A few months ago, in one of my nightly phone dates with Charles, the topic of Valentine’s Day came up. Since we live in Memphis and Cincinnati this year, we were planning to spend the holiday apart, a reality that left me somewhat bummed.
Now, I’m not wedded (pun intended) to the February 14 greeting card extravaganza, but the prospect of spending the night alone was still unappealing. So, after agreeing to acknowledge the occasion on our next visit, Mr. Romance reminded me that Valentine’s Day “is really just a holiday for women to receive flowers and chocolates.” Which, of course, gave me the perfect idea for my Valentine’s gift to Charles: truffles.
I started making truffles years ago in college as a cost-conscious but meaningful holiday gift for friends and neighbors. Indeed, these little orbs of ganache serve as an excellent (and pretty!) treat suitable for any holiday. Or for everyday use, because who can really say no to truffles? And, provided that you have a little patience and a willingness to get your hands dirty, truffle-making is about as simple as it gets. While the foundation of any truffle is a basic ganache, which is a mixture of cream and melted chocolate, the flavor possibilities are endless.
Over the years, I’ve experimented with a wide variety, including classic dark chocolate, espresso, cayenne-infused, hazelnut encrusted, and cognac. Charles, however, is a fan of neither dark chocolate nor coffee, so I opted instead to indulge his affinity for white chocolate with a white-chocolate chai truffle. Who says that women are the sole recipients of Valentine’s Day chocolates?!
Happy truffle making!
white-chocolate chai truffles
PREP TIME: 10 minutes
DOWN TIME: 75 minutes for cooling
COOK TIME: 5 minutes
YIELD: 15 to 20 Truffles
WHAT TO GRAB:
6 ounces high-quality, white-chocolate, chopped (Caitlin likes Ghirardelli)
4 tablespoons heavy cream
1 teaspoon vanilla extract (or caviar from 1 vanilla bean)
1/8 teaspoon ground cardamom
1/4 teaspoon ground ginger
1/2 teaspoon ground cinnamon
1/4 teaspoon ground cloves
HOW YOU DO IT:
1. Pour the cream into a small heatproof bowl and place over a pan of simmering water, making sure that the water does not come into direct contact with the bowl. Stir the cream with a wire whisk until heated through (i.e. warm to the touch).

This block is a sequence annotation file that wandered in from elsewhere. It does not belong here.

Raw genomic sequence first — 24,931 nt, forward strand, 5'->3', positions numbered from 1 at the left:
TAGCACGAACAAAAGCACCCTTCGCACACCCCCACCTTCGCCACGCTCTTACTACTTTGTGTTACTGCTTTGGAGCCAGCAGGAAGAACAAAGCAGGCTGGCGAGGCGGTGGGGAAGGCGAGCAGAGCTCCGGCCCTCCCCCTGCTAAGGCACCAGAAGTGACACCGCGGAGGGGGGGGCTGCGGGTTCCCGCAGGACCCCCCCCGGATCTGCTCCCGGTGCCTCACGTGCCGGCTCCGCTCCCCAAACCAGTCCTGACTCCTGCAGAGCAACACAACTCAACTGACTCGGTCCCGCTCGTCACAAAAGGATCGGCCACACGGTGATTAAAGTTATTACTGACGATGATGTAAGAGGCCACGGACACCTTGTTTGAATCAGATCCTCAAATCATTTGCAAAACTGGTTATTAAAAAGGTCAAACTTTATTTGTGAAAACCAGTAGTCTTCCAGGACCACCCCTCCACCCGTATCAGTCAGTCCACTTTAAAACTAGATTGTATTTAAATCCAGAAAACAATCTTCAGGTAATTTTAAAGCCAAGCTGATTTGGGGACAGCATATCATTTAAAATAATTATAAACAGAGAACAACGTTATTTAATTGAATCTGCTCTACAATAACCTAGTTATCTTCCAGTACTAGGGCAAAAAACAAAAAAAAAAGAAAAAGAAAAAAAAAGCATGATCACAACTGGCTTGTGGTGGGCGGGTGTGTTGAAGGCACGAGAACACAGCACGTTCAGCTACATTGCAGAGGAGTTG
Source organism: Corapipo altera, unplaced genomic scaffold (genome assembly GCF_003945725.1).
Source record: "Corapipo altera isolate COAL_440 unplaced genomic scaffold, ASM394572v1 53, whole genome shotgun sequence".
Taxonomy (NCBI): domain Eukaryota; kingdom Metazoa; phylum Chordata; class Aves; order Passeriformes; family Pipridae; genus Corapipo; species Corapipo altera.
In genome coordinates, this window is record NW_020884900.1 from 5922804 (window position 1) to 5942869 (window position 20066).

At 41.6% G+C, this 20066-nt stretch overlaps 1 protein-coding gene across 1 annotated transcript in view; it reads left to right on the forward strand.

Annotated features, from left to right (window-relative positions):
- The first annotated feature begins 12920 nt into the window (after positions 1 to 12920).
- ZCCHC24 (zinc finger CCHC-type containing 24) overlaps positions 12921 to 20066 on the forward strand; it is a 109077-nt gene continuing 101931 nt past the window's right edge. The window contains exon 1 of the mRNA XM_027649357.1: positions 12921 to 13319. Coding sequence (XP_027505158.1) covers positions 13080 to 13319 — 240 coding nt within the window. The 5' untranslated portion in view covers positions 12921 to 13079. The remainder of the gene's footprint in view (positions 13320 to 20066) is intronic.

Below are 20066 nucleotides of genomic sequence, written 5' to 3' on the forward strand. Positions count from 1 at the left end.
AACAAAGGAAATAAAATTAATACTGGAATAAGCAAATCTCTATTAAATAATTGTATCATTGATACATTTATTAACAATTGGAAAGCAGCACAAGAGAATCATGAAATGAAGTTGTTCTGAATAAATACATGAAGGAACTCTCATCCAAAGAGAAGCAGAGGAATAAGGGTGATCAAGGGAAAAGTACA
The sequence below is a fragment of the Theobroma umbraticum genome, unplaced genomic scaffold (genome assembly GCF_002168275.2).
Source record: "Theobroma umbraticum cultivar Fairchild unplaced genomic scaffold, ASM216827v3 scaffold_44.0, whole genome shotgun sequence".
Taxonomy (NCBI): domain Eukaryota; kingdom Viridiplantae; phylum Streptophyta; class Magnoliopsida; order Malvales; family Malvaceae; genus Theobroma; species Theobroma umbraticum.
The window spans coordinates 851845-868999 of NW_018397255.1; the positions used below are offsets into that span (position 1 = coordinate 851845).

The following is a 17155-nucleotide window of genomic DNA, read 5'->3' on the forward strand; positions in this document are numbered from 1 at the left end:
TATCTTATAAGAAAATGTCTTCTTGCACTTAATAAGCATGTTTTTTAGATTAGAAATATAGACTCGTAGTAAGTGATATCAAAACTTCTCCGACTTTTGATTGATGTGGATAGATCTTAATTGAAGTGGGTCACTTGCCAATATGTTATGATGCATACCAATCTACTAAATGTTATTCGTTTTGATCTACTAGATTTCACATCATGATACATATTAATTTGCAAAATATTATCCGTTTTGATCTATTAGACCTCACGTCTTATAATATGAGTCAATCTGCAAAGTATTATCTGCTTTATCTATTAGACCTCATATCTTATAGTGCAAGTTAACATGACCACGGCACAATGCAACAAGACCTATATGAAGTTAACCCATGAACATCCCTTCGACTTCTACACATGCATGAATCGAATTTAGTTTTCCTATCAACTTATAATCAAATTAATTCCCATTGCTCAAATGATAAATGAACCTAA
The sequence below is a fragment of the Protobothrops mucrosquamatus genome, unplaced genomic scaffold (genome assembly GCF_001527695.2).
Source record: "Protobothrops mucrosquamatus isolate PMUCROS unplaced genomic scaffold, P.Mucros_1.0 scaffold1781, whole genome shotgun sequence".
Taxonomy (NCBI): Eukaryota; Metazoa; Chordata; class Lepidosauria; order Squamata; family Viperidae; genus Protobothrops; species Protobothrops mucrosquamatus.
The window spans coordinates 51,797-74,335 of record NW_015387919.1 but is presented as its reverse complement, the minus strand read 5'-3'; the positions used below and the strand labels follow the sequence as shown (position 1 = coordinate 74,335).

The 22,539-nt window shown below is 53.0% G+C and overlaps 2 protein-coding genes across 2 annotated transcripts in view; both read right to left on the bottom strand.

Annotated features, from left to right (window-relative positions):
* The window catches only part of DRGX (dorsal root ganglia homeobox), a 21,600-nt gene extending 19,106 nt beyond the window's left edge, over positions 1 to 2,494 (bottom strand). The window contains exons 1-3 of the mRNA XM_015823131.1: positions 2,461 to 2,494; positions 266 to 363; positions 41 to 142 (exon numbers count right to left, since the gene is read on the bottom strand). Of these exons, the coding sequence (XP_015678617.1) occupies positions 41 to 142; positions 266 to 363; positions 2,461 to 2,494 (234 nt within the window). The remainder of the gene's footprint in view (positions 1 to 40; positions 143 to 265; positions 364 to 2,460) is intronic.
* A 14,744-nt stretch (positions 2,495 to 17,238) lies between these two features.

2. Combine the spices in a small mixing bowl; set aside.
3. Stir the white chocolate into the cream until it is melted and smooth. Remove the bowl from the double-boiler, and stir in the vanilla and about one-half of the spice mixture. Cover the bowl with plastic wrap and place into the refrigerator to cool for approximately 1 hour. When ready, the ganache should be firm but pliable enough to scoop.
4. Using either a teaspoon or a small ice cream scoop, place mounds of the ganache onto a baking sheet lined with parchment paper. Cover with plastic wrap and refrigerate again, for 15 minutes.
5. Remove the sheet from refrigerator and roll the ganache mounds in the palms of your hands to create rounded truffles. Try to work quickly; the truffles become stickier as they warm to room temperature. Depending on size, this recipe yields about 15-20 truffles.
6. Dust truffles with the remaining spices, cinnamon, or powdered sugar. If you plan to ship the truffles or give them away as gifts, as I did, you can purchase candy cups and boxes from a craft store like Michael’s.
7. Store the finished truffles in the refrigerator, but allow them to come to room temperature before eating.
You can create milk- or dark-chocolate truffles using the same ganache recipe but substituting your desired type of chocolate. When making chocolate truffles, I usually add 1 teaspoon of instant coffee, which contributes to the depth of flavor without adding a discernible coffee taste. You can coat the truffles with toasted hazelnuts, toffee pieces, crushed peppermints, or melted chocolate. The possibilities are endless, and the results are reliably delicious!